Labor voters were more likely to think Australia’s relations with India should stay the same (55%), while Coalition voters were more likely to think they should become less close (20%).

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Thinking about the Government budget set to be announced soon, which of the following is the most important thing the Government needs to do?

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The good oil on the cross tabs is:

Coalition voters were more likely to think the most important thing that should be included in the upcoming budget are cuts to spending so we don’t go further into debt (51%).

Labor (33%) and Green (34%) voters were more likely to think that assisting those on low incomes by increasing payments to pensioners and unemployed is the most important thing the Government needs to do in the upcoming budget.

People aged 65 years and over were more likely to think that the most important thing the Government needs to do in the upcoming budget is assist those on low incomes by increasing payments to pensioners and the unemployed (40%).

People aged 25 – 34 were more likely to think the most important budget measure should be cutting income taxes (33%).

People earning $600 – $1000 were more likely to support increased payments to pensioners (41%) while those on $1600+ were more likely to prefer cuts to income tax (26%).

The most significant shift since the 2009 survey is in terms of stimulating the economy by assisting business (-10%) and cut spending so we don’t go further into debt (+8%).

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If you had to choose, which of the following budget measures would you support?

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On the cross-tabs we have:

Labor voters were more likely to support increased taxes for people on high incomes (62%), Coalition voters were more likely to support cuts to Government spending (65%) and Green voters were more likely to support increased taxes on business (15%).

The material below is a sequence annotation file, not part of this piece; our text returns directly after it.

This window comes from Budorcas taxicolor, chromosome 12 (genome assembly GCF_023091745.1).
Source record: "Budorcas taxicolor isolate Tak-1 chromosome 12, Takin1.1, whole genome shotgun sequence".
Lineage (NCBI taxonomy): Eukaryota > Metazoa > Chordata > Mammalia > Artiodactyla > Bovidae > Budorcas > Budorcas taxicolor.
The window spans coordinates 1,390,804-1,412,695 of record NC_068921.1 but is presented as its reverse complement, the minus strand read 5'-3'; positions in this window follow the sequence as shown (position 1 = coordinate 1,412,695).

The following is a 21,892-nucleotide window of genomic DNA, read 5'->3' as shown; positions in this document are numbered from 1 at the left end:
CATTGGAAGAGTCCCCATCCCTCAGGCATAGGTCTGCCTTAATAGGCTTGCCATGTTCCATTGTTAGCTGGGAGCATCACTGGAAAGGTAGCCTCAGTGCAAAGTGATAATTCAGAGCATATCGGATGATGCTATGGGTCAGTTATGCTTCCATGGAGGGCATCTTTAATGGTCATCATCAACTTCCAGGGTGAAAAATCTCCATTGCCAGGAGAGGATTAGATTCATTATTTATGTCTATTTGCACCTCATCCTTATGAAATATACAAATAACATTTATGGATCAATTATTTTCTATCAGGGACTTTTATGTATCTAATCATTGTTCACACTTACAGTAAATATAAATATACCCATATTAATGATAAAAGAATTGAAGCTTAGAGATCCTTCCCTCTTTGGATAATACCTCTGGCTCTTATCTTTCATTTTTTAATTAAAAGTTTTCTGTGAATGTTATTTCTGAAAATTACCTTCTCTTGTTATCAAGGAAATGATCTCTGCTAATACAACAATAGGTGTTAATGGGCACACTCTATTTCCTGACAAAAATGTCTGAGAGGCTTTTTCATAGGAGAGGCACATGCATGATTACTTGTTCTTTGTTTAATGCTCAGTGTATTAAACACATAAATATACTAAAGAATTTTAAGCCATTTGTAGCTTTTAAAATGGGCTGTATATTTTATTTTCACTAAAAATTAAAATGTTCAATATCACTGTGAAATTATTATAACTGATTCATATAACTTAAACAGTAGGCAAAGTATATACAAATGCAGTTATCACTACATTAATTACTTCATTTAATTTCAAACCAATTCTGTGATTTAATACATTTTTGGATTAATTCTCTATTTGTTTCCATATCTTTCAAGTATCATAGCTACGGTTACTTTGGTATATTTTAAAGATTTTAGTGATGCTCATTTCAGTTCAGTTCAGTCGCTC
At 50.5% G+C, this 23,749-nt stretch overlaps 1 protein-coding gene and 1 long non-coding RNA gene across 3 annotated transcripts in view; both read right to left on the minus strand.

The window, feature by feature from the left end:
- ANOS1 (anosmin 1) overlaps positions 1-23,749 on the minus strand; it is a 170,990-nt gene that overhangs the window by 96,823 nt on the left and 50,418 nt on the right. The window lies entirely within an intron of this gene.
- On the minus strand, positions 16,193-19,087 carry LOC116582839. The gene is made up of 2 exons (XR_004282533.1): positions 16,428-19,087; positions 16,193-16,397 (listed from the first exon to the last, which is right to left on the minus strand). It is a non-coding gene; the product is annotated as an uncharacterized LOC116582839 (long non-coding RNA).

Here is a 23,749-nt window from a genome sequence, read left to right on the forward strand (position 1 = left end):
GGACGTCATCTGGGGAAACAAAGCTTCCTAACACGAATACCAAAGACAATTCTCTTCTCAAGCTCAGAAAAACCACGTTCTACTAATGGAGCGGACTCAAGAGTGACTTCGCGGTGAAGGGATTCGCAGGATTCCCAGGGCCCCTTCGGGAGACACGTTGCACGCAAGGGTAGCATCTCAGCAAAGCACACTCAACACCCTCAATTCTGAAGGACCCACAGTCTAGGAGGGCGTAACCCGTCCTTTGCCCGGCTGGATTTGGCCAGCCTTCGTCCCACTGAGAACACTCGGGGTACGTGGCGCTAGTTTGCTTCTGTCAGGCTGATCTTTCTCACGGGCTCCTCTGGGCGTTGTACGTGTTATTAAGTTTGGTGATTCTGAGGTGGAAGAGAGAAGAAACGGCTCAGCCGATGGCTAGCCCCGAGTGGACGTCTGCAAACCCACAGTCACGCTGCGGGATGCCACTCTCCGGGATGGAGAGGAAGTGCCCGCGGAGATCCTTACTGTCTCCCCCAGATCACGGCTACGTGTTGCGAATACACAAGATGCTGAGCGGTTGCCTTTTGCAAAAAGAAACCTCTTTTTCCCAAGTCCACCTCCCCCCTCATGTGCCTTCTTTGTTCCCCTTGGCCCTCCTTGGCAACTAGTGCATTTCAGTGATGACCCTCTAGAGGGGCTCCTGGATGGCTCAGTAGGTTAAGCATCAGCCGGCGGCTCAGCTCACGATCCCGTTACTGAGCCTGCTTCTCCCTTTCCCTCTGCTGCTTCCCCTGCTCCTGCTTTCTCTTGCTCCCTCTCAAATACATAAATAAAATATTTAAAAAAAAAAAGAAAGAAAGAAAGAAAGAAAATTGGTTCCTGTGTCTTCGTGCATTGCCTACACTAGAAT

People earning $600 – $1000 per week were more likely to prefer increased taxes for people on high incomes (53%), while people earning $1600 per week or more were more likely to prefer cuts to Government spending (45%).

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If cost savings need to be made in the budget, in which area should spending cuts be made?

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On the cross-tabs we have:

Green (38%) and Labor (25%) voters were more likely to support cuts to defence and national security. Coalition voters were more likely to support cuts to social security and welfare (20%) and community services (9%).

People aged 18 – 24 (28%) year olds and 25 – 34 (26%) were more likely to support cuts to defence and national security.

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Do you expect that the budget will be good or bad for you personally, or will it have no impact on you?

budgetimpactThe cross-tabs tell us:

Coalition voters were more likely to think the budget will be bad for them personally (48%), while Labor (36%) and Green (45%) voters were more likely to think it will have no impact.

People aged 55 years and over were more likely to think the budget will be bad for them personally.

Compared to the 2009 survey, the number of people that expect the budget will be good for them personally has decreased by eight percent and the number, the number that think it will be bad has decreased by four percent and the number that think it will have no impact has increased by nine percent.